With regards to wars, Umar Al Khattab stuck to the principles of war in Islam. He mainly defended his people from disturbances at the peripheries of the state, and only fought the armies of the other states. They did not attack the women, children, elderly, ill people, or those who’re performing rituals in their churches; basically no civilians were harmed. They did not destroy places of worship. The Muslims at that time did not plunder the lands, instead they let the people keep their lands and farms, asking only a small amount of tax to be paid. The people of the conquered lands loved their new leaders because the taxes were much lower, they got to practice their own religion freely (although many ended up converting to Islam because of the kindness of the leaders), they get to keep their lands and at the same time the Muslim armies protected their properties at the borders.

The asceticism of Umar Al Khattab is well-known up to this day. If he were to live in this day, he’d be one who drives his own old Toyota from 20 years ago, earn his own living by farming, lives in a small single storey house with two or three bedrooms, eats the average meal which he cooks himself, wears a suit that he’s been wearing every other day for the past 10 to 20 years. If he had to travel, he’d probably travel with a companion, driving the car half the time and his companion the other half of the journey. You would not even know that he is the president of the state.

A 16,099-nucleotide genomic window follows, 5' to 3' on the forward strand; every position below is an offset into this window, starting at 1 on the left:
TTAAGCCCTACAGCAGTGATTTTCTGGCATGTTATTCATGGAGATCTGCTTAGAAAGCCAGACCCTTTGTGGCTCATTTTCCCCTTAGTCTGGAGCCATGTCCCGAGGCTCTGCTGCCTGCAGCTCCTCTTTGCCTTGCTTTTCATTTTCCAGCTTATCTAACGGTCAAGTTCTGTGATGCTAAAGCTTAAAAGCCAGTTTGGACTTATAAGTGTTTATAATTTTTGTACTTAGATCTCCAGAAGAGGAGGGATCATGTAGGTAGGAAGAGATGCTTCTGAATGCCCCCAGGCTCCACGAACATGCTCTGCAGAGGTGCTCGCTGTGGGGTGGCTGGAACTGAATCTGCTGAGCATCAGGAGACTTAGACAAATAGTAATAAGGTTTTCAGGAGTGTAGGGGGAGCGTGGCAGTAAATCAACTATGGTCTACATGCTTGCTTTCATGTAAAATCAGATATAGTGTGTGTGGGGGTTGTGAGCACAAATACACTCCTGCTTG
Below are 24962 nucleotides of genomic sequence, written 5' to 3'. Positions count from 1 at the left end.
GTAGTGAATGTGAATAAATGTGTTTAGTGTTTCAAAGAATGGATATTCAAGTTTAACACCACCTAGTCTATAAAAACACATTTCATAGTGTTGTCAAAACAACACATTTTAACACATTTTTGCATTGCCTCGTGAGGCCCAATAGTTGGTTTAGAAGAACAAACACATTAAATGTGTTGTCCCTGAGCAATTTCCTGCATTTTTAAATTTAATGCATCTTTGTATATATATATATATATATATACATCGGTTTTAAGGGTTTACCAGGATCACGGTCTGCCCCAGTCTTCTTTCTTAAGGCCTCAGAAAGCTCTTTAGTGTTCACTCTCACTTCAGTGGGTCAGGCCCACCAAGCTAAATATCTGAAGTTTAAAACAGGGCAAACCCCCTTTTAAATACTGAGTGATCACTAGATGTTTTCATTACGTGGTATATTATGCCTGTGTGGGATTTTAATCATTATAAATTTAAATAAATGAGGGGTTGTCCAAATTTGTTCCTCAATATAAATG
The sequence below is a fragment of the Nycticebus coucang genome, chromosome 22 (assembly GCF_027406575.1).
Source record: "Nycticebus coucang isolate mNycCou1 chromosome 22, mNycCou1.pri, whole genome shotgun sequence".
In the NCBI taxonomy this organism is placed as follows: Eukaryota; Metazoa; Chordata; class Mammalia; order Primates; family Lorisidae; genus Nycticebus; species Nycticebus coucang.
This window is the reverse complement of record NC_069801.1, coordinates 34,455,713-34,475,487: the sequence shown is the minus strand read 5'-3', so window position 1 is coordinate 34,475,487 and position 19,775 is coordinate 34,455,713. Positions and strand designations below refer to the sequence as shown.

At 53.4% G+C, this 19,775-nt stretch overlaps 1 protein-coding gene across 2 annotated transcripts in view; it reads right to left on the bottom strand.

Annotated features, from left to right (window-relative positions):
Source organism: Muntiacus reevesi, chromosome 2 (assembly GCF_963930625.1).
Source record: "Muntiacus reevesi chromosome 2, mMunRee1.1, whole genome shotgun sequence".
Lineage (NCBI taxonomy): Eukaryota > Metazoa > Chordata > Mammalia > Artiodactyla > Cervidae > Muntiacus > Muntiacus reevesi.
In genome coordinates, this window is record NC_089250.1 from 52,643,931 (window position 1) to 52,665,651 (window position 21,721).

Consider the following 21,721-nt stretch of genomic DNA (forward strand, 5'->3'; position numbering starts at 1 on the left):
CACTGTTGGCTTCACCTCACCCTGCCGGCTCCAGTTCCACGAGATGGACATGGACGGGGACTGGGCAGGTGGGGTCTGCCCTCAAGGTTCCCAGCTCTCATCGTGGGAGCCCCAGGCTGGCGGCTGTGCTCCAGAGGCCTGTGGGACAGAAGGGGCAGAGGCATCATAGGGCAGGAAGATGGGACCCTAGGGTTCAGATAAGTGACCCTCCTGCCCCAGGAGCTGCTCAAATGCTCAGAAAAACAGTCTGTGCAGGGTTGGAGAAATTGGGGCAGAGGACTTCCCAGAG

Don’t you wish we all have leaders like him?

. . .

This book is a translation from Arabic, but you wouldn’t really notice it. It is very well translated, and the language used is pretty simple.

It does contain elaboration of technical aspects of governing a nation and developing new cities, that one could learn from even up to this day.

My only issue with this book is with some of the stories; at times I get confused with all the “he” and “him” in the narrations, that I needed to go back and forth a few times to make sure I don’t get it wrong. It doesn’t happen all the time so it does not disturb the flow of the whole book.

There is so much to write about this phenomenal tower of a man named ‘Umar Al Khattab. His passion, determination, boundless energy and humility came from his belief in Allah and all that came with that belief. The product of his hard work is still felt in the world today, even after the damages done by corrupt, power-hungry kings hundreds of years after he passed away. Truly we could all learn from his extraordinary life.